However, Chinese civilization developed and matured in a relatively closed off geographical environment, and on the one hand the peripheral natural barriers served to protect Chinese civilization from much invasion by outsiders and allowed it to continuously develop independently; on the other hand, they also limited exchanges between Chinese civilizations and other civilizations. On the whole, there were not many opportunities for exchanges with foreign cultures, and the areas for exchange were also limited. After the peak of Chinese civilization, and especially after civilizations of other regions of the world underwent transformations of modernization, Chinese civilization urgently needed to absorb the excellent achievements of other civilizations to enrich and develop itself, but at this juncture in history the Qing Dynasty rulers implemented policies to close off the country from foreign contact, was stuck in the old ways with no intention of forging ahead, and lost a historic opportunity, thereby causing Chinese civilization to gradually be excluded from the development of mainstream world civilizations, and found itself in a backward position, even reduced to being exploited by others. This is something we cannot help but feel deeply sorrowed for when we look back on the history of Chinese civilization, and it is also a lesson in history that we ought to firmly remember!

Since modern times, the trend of the development of Chinese civilization can roughly be summarized by opening up and going out into the world, with the various calls and efforts made by people of insight at its center. Even today, opening up and going out into the world is still an incomplete historical task. Opening up means to absorb the outstanding achievements of peoples of other nations of the world while maintaining one’s own fine traditions; going out into the world means bringing the outstanding traditions of one’s nation while integrating into mainstream world civilizations.

The current world situation has witnessed unprecedented changes, and economic globalization profoundly influences the course of human civilization. However, this type of situation should not and will not result in the withering away of the unique characteristics of national cultures. At the World Conference on Sinology held by Peking University in 1998, I put forward the idea of the “gift of culture”, which received responses from many scholars. The gift of culture goes in both directions, and is also an activity of blending and innovation of civilizations that is rich in energy and charm in which all nations give their best things to others, and are also willing to accept the gifts of others. Both sides respect the attitude of giving as well as the choices of others, and is by no means forced upon others. Giving and receiving is a process of learning from the strong points of others and gaining a comprehensive understanding of a subject. Because different civilizations have their own distinct natural qualities, the content, quantity, and methods of absorbing foreign cultures are not the same, and the human civilization that emerges after the blending is still made up of all shapes and forms, and our world is still extraordinarily beautiful.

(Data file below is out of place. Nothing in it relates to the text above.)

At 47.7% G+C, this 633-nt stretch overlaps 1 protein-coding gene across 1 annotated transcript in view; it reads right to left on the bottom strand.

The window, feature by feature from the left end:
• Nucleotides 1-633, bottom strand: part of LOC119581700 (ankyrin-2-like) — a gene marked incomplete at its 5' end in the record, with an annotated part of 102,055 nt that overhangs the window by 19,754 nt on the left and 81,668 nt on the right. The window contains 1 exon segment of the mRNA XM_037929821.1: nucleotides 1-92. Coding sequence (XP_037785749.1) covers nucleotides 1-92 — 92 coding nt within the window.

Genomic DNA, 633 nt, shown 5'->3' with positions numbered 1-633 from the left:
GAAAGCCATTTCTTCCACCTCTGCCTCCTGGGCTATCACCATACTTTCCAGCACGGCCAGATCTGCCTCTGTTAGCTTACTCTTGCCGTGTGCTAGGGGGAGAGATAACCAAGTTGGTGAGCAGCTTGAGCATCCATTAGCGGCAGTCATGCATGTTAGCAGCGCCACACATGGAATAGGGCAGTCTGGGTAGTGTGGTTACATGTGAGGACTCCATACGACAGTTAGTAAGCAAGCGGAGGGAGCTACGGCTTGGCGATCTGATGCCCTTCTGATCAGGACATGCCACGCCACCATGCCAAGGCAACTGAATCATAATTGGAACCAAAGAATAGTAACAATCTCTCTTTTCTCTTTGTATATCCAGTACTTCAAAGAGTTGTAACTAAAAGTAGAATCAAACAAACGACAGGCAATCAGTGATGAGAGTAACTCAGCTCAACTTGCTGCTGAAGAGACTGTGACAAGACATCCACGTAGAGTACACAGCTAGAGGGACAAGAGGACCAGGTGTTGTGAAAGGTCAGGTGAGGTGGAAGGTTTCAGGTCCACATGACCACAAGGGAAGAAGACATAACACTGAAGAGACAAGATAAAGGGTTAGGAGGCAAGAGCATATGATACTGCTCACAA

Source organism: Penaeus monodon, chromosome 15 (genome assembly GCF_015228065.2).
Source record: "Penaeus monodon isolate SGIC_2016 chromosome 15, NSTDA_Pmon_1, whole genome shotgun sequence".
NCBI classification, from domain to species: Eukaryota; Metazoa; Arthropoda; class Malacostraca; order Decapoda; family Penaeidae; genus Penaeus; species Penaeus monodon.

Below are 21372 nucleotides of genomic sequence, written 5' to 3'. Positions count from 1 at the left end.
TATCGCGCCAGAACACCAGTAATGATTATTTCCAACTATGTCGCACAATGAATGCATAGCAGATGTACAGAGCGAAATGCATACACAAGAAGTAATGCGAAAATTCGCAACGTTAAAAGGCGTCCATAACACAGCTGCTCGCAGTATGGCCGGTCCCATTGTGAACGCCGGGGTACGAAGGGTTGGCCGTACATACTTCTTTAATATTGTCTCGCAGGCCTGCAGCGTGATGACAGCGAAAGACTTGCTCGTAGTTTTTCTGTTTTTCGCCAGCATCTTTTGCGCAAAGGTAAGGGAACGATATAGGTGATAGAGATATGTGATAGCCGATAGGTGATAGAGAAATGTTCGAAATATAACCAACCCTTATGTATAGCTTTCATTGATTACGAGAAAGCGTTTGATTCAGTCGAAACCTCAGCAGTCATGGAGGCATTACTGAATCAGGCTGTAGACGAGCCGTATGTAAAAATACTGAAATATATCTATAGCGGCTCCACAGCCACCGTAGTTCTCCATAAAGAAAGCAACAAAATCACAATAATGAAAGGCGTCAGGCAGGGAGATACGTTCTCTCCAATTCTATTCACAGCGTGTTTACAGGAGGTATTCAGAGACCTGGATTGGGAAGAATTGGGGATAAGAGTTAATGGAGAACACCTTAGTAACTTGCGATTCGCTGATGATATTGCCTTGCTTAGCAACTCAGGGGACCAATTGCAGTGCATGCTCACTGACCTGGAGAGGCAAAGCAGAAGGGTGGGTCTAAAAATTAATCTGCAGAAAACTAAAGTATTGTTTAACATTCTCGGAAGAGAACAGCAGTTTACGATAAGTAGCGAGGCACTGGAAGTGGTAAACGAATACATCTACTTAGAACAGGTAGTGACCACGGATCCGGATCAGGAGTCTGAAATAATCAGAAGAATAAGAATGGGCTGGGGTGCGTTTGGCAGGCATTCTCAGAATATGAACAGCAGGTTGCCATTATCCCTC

All scholars with a conscience should take the lead in adopting an attitude of mutual respect in relation to this important issue concerning the fate and prospects for mankind, shouldering the task of giving the gift of culture and influencing one’s own government to pursue peaceful coexistence with other civilizations in order to preserve the diversity of civilizations. The Chinese economy is booming, and China’s comprehensive national strength is gradually increasing, but the boom and might of China will not pose a threat to others. I say this from a scholar’s point of view and on the basis of the knowledge I have gained through many years of research, Chinese civilization is in essence a peaceful civilization, and although Chinese civilization is about to preserve itself in the face of foreign threats, it is not concerned with threatening others. A civilization like this is indispensable for stability in the world in the future.

In the major trend of economic globalization, the future of Chinese civilization is an issue which I am greatly concerned with. At Peking University Humanities Forum in 2002, I presented three ideas on this topic, which I would like you to please allow me to reiterate here at the higher and more extensive Beijing Forum: